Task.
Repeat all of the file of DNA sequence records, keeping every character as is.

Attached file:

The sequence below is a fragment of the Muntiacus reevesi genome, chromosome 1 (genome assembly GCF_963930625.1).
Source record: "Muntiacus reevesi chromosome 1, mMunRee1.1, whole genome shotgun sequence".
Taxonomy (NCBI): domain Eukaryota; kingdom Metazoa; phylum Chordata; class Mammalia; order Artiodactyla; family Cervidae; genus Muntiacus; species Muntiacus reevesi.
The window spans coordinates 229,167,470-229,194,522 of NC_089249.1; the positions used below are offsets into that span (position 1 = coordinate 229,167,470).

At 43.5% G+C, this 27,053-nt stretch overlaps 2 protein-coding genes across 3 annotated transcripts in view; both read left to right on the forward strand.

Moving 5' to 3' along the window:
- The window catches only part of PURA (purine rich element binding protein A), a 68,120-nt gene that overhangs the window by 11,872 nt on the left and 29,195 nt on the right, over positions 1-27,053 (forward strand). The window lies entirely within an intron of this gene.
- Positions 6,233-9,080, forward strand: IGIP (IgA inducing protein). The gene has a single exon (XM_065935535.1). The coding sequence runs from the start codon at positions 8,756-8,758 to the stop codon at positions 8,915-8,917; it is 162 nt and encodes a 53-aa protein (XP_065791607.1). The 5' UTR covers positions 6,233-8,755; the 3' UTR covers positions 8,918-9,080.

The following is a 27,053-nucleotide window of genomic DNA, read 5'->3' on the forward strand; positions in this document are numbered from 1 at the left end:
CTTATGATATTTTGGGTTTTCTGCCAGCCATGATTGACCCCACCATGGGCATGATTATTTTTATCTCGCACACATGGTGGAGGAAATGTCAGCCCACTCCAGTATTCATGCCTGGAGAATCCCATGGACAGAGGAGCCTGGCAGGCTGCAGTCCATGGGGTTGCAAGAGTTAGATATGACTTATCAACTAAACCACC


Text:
The sequence below is a fragment of the Muntiacus reevesi genome, chromosome 1 (genome assembly GCF_963930625.1).
Source record: "Muntiacus reevesi chromosome 1, mMunRee1.1, whole genome shotgun sequence".
Taxonomy (NCBI): domain Eukaryota; kingdom Metazoa; phylum Chordata; class Mammalia; order Artiodactyla; family Cervidae; genus Muntiacus; species Muntiacus reevesi.
The window spans coordinates 229,167,470-229,194,522 of NC_089249.1; the positions used below are offsets into that span (position 1 = coordinate 229,167,470).

At 43.5% G+C, this 27,053-nt stretch overlaps 2 protein-coding genes across 3 annotated transcripts in view; both read left to right on the forward strand.

Moving 5' to 3' along the window:
- The window catches only part of PURA (purine rich element binding protein A), a 68,120-nt gene that overhangs the window by 11,872 nt on the left and 29,195 nt on the right, over positions 1-27,053 (forward strand). The window lies entirely within an intron of this gene.
- Positions 6,233-9,080, forward strand: IGIP (IgA inducing protein). The gene has a single exon (XM_065935535.1). The coding sequence runs from the start codon at positions 8,756-8,758 to the stop codon at positions 8,915-8,917; it is 162 nt and encodes a 53-aa protein (XP_065791607.1). The 5' UTR covers positions 6,233-8,755; the 3' UTR covers positions 8,918-9,080.

The following is a 27,053-nucleotide window of genomic DNA, read 5'->3' on the forward strand; positions in this document are numbered from 1 at the left end:
CTTATGATATTTTGGGTTTTCTGCCAGCCATGATTGACCCCACCATGGGCATGATTATTTTTATCTCGCACACATGGTGGAGGAAATGTCAGCCCACTCCAGTATTCATGCCTGGAGAATCCCATGGACAGAGGAGCCTGGCAGGCTGCAGTCCATGGGGTTGCAAGAGTTAGATATGACTTATCAACTAAACCACC